COVID-19’s catastrophic effect on the U.S. economy is beyond comprehension – not only impacting millions of business relationships governed by contract, lease or other agreement nationally – but with alarming scale and scope in New York. As of April 10, 2020, New York alone has suffered 5280 deaths and the city remains at a standstill with most civilians sheltering in place. The State government has “ordered and directed” all “non-essential” businesses to suspend operations to help contain the spread. This has decimated business operations across myriad industries. Only “essential” industries are permitted to continue to operate and everyone else, through circumstances “completely beyond their control,” have been limited to work remotely, to the extent that it can be done, or have been required to completely suspend service. The damage is enormous—by some estimates, a $4 trillion impact to the economy. With contracts becoming impossible or impracticable to perform under, an historically seldom-used but truly sweeping contractual provision is becoming all the more relevant: the Force Majeure clause. Even for non-lawyers, it is hard to overlook its name. It seems more fitting as the title of a war film than a legal concept. However, where present, legal effect and impact could be incredibly dramatic. Force Majeure is a legal doctrine implicated when extreme unforeseen events, beyond the control of the parties, make performance under a contract impossible or truly impracticable. Typically, only “Acts of God” qualify: events like tornados, hurricanes, war, rioting, labor strikes and/or terrorist attacks. You may be subject to contractual obligations which you cannot fulfill due to Coronavirus shutdown; your business is considered non-essential and shuttered, thus: a) there are no funds to pay the rent; b) workers are furloughed, so it’s impossible to make the goods you have sold or seek to sell; or c) a wedding or other prepaid gathering or event has been indefinitely postponed, so performance is impossible. Whether Force Majeure applies to the COVID-19 pandemic is a novel issue which will certainly reach the Courts in short order. In the interim, Farber Schneider Ferrari LLP recommends, close contract scrutiny to see whether it contains a Force Majeure clause, since without one, this discussion is moot.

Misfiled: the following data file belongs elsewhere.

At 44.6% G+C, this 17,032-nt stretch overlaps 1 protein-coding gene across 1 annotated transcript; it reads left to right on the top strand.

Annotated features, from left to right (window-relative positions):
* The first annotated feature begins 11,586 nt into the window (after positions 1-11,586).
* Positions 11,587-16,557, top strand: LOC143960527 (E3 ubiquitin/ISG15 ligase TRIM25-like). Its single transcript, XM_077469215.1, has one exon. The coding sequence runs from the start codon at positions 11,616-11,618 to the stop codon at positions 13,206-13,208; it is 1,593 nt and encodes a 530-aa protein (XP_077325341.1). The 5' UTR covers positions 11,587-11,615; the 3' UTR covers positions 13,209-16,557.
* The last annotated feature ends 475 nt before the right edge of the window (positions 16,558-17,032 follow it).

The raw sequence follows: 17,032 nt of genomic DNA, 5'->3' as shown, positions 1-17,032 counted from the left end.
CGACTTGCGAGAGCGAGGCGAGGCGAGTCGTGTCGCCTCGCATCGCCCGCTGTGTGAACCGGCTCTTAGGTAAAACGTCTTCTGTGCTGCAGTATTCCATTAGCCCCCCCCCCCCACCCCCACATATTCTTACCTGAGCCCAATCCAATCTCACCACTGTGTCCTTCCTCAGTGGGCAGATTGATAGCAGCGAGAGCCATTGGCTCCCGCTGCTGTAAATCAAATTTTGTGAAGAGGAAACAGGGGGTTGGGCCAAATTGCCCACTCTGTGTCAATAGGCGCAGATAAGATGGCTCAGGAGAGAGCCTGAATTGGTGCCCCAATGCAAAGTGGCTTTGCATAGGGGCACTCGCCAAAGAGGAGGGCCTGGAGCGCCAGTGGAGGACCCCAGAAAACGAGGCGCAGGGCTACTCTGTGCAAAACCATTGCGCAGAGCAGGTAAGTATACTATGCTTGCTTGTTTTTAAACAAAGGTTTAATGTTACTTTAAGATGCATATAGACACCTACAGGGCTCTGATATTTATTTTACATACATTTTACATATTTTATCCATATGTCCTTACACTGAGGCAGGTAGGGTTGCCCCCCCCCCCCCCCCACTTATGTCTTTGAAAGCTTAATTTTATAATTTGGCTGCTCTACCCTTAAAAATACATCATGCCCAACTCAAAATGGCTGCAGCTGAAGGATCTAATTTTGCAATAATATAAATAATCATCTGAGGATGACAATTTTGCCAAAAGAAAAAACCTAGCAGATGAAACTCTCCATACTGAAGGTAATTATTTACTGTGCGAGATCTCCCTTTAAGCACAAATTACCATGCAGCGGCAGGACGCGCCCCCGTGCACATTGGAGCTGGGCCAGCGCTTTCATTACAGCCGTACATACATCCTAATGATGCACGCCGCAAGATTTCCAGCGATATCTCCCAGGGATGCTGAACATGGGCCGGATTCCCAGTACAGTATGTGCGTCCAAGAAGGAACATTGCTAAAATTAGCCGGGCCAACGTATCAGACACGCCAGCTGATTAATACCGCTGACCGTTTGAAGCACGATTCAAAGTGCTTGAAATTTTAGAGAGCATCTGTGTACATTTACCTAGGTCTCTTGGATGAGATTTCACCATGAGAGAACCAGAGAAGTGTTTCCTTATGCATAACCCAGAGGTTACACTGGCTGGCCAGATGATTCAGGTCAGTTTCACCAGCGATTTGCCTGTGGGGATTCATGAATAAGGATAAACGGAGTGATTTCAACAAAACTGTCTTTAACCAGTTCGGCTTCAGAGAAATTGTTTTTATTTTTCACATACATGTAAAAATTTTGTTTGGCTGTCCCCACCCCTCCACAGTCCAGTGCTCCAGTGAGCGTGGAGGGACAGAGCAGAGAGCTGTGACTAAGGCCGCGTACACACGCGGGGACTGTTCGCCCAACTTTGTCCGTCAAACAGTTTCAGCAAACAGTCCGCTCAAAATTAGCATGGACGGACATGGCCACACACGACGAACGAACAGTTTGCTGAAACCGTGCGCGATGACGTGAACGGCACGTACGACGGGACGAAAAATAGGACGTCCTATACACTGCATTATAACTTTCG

What is a Force Majeure Clause?
Force Majeure translated literally from French, means “superior force.” The legal concept, as defined by Black’s Law Dictionary (“Blacks”), is “an event which can neither be anticipated nor controlled.” Farber Schneider Ferrari LLP believes that COVID-19 could be construed as such an event.
Blacks defines a “force majeure clause” as “contractual provision allocating the risk of loss if performance becomes impossible or impracticable, esp. as a result of an event or effect that the parties could not have anticipated or controlled.” Consistently, New York’s Court of Appeals holds “Generally, a force majeure event is an event beyond the control of the parties that prevents performance under a contract and may excuse nonperformance.” Beardslee v. Inflection Energy, LLC, 25 N.Y.3d 150, 154 (2015).
However, such clauses have been typically interpreted by Courts to be language specific and subject to negotiation of the parties. See e.g. Urban Archaeology Ltd. v. 207 E. 57th St. LLC, 68 A.D.3d 562 (1st Dept. 2009). This means if there is no force majeure clause, then none can be implied. See Kel Kim Corp. v. Cent. Markets, Inc., 70 N.Y.2d 900, 902–03 (1987).
This pandemic is, no doubt, an extreme unforeseen event, beyond the control of any party to any contract. However, as discussed below, Health epidemics and pandemics are rarely, if ever, listed specifically in Force Majeure clauses. As a result, can such a clause be invoked to excuse performance under a contract? It is our opinion, if a force majeure clause, containing typical force majeure language, as discussed below, exists within a contract, invocation should permit excuse of performance.